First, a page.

A Daily Conversation About Dallas


Why the Dallas ISD Bond Election Won’t Really Increase Property Taxes

| 18 hours ago

A commenter in Leading Off this morning asks an important question: Why do ballots claim that the Dallas ISD bond election represents a vote to increase property taxes while supporters of the bond say it will not?

The short answer is that regardless of the details of this particular bond election, the property tax language is a new blanket requirement of any school bond election that was included in the Texas school finance reform bill that passed during the last legislative session. In a video urging for the passage of the DISD bond, state Rep. Rafael Anchia says that the inclusion of the language in the bill was part of a legislative compromise that helped get the lege’s large school finance bill passed. But even so, is the language correct – is the DISD bond vote a vote to raise taxes?

Well, not really. And here’s why.

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Local News

Leading Off (10/27/20)

| 1 day ago

COVID Update. Dallas County reported 498 new cases yesterday and two deaths. Tarrant County added the same number, Collin County added 78, and Denton added 219, its highest number in almost three weeks. Mask up, and stay distant.

Good Job Voting! North Texas counties have been turning out to vote early. For example, with four days of early voting left, 620,000 people in Dallas County have voted, topping the 2016 early voting record of 549,643. Still, though, that’s only 44 percent of registers voters. So keep at it, folks.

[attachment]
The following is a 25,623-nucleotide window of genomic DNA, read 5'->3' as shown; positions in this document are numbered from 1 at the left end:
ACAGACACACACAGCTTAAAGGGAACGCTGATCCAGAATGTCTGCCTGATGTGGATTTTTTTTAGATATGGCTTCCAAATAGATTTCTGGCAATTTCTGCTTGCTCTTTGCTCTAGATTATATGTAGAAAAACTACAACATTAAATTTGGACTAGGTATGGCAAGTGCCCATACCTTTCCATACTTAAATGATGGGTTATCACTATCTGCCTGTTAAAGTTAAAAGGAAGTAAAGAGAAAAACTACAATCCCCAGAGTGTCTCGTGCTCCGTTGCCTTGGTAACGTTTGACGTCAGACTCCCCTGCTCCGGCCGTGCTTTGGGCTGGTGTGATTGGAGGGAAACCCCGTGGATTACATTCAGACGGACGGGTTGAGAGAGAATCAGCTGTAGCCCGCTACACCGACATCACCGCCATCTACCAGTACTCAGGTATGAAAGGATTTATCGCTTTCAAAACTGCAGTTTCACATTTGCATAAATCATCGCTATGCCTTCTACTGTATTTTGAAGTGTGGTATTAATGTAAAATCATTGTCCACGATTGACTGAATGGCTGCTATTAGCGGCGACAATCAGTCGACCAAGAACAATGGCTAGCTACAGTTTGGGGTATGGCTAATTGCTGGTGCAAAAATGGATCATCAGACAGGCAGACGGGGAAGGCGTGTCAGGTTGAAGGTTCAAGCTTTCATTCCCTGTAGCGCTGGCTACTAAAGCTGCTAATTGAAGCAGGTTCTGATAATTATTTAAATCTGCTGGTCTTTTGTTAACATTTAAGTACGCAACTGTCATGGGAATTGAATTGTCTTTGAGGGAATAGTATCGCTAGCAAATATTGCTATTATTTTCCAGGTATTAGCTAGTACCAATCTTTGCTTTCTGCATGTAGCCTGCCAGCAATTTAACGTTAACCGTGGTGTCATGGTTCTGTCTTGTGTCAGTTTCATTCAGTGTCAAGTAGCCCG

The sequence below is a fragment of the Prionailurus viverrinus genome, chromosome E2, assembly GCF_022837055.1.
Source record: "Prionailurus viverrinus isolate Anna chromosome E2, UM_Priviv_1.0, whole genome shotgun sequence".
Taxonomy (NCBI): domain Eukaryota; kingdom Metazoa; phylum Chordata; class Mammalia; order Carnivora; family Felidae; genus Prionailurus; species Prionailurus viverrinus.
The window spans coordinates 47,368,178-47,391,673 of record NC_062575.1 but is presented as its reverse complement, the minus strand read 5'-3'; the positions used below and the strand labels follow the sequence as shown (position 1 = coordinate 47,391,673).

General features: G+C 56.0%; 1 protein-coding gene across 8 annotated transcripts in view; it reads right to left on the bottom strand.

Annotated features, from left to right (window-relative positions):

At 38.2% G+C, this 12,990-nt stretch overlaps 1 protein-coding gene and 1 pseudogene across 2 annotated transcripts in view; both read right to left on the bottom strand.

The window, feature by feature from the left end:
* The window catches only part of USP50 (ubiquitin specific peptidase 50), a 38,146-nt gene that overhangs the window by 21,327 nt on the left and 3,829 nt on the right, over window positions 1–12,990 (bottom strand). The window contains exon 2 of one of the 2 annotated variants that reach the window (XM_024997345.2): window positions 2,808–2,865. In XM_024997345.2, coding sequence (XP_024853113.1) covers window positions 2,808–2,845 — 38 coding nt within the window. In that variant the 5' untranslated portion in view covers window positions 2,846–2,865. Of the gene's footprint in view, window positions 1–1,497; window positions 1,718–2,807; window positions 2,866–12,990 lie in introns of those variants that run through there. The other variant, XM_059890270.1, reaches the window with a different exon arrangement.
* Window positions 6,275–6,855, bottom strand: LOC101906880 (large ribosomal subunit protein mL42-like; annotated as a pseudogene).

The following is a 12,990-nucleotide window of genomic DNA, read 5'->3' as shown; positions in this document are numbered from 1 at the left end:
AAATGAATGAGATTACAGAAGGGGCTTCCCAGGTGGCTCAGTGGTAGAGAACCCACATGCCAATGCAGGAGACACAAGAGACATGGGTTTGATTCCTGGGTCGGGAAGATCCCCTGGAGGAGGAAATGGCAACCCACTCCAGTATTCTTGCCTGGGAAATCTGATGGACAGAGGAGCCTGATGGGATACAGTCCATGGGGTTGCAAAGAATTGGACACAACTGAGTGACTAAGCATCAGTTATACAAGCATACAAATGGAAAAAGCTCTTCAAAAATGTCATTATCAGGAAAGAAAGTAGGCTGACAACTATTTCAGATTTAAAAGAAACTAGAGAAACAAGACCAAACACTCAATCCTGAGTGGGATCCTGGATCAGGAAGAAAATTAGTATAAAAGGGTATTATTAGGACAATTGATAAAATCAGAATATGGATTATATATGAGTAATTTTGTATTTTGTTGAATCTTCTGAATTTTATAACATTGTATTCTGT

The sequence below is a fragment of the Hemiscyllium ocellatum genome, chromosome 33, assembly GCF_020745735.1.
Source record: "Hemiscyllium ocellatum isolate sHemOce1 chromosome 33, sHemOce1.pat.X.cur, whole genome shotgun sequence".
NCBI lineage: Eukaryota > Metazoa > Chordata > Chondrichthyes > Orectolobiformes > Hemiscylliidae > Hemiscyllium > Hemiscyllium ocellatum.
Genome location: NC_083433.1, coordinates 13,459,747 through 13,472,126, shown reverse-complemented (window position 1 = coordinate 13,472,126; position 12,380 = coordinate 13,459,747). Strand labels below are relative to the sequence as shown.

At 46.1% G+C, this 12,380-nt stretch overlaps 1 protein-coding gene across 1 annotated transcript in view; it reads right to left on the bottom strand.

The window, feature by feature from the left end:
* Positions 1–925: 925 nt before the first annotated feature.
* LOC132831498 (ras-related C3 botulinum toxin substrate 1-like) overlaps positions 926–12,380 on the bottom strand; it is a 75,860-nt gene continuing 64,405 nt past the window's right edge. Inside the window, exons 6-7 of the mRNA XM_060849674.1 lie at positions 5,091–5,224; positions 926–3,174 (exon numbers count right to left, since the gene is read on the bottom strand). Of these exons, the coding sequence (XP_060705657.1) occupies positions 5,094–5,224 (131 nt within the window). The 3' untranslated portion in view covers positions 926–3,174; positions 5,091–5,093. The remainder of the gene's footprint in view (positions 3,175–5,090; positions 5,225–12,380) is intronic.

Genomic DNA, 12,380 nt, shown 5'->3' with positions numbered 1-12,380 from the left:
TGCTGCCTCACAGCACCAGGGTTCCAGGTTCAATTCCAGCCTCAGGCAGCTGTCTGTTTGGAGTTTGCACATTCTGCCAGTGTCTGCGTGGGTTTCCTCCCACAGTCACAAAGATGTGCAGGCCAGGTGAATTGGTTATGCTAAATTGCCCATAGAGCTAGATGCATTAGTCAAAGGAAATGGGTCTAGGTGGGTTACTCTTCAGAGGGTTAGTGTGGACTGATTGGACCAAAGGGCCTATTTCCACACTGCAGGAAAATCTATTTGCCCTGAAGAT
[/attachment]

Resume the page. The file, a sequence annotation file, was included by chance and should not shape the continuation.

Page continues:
Filmmaker Indicted. We’ve written about Adam Donaghey. He is a movie producer who helped refurbish the Oak Cliff Theatre. He was arrested in April after being accused of sexually assaulting a child. Now a grand jury has handed down an indictment. His lawyer says Donaghey looks forward to his day in court.

DISD Bond Ballot Language Is Bunk. The Morning News published an editorial today supporting the DISD bond election and pointing out that the ballot language calling it a tax increase is simply misleading. It’s not a tax increase.

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Local News

The Most Interesting Part of Dallas ISD’s Bond Is One of Its Smallest

| 2 days ago

The most interesting portion of Dallas ISD’s historic bond is a speck of the $3.7 billion it is asking for. Proposition A allocates $3.27 billion for fixing up many of its campuses, which are an average of 52 years old. Inside that is $41 million that will provide wraparound services to communities that need them, using data and community input to guide the investments.

Its funding mechanism—a bond approved by voters—is, by most accounts, a unique way to pay for such an option. Because it is a bond, the district is obligated to build something. There will be physical structures housing critical services that communities lack, whether that be healthy food or mental health services. It will start with four such structures that will operate in school feeder patterns in West Dallas, Pleasant Grove, South Dallas, and Oak Cliff. The determination of where to spend this bond money was based on something called a Community Resource Index.